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21 December 2016
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Sustainability in healthcare – what does it mean?

Jennifer Isherwood

This year I am a National Medical Director’s Clinical Fellow at the Royal College of Physicians (RCP) in London, where I focus on what sustainability means in healthcare.

Sustainability looks at the environmental, social and economic impacts of a healthcare system. It is an upcoming theme in healthcare leadership and management as the world realises that climate change is an enormous threat to population health, and within the UK, where we have finite resources to combat these challenges, while at the same time striving to keep up with increasing demand.

Sustainability in healthcare is embarking on the same journey as the ‘smoking and health’ debate 50 years ago. Currently it is about increasing awareness of the subject, lobbying government to make environmentally considerate changes, and empowering the medical workforce to change culture and practice. The beauty of this topic is that it is relevant to all specialities, it affects everybody, and it looks towards preventative care. Successful sustainability projects not only improve service access and quality, but are environmentally and economically beneficial, and effective changes aren’t that hard to identify.

On an average day, I would be based at the Royal College of Physicians in Regent’s Park. My workload would consist of a combination of desk-based work (researching, writing documents and answering emails) and meetings. Meetings may be with internal staff or external stakeholders to learn about what they do and how we can collaborate on projects. The latter is a great opportunity to test out some cafés around London.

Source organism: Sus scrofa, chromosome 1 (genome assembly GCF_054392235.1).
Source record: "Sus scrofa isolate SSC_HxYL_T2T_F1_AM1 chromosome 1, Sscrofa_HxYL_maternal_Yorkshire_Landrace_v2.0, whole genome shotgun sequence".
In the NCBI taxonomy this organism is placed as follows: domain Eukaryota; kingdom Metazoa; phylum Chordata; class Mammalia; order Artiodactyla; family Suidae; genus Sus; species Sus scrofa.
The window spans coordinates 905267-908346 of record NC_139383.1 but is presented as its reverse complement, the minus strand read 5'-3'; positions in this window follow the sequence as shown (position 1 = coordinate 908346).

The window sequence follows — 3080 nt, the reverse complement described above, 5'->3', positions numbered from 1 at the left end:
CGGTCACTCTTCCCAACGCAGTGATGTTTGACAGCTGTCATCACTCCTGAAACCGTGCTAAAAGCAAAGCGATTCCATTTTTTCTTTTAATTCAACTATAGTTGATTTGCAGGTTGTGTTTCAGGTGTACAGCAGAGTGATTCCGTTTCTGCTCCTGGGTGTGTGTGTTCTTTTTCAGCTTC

The RCP is a great place to work. All the staff are friendly and approachable, and they make  you feel valued as a contributor. The transition from clinical to non-clinical work can be uncomfortable initially, but everyone is there to support you. No matter what your interests are, all departments will take time to explain what they do and welcome you to their meetings if you want to get involved.

I am developing skills in project design and management, communication, political strategy and leadership (which I’m learning a lot about just by observing the soft skills of national leaders in a variety of situations). The best thing about my job is the flexibility. I have the freedom to choose what I would like to learn, and how I would like to achieve a goal. The RCP encourage you to experience a wide range of environments, both internal and external, and are always sharing learning opportunities with you.

My time so far has enabled me to observe and gain a greater understanding of what medical royal colleges do. It has opened my eyes to national politics and healthcare planning. The breathing space away from clinical work provides time to reflect on your own behaviours and decide what kind of leader you want to develop into, and how to get there. The opportunities on the National Medical Director’s Clinical Fellow Scheme are plentiful, and the skills and experience gained – immeasurable.

Interested in applying to the National Medical Director's Clinical Fellow Scheme 2017/18 cohort? Find out more and submit your application by 16 January 2017.

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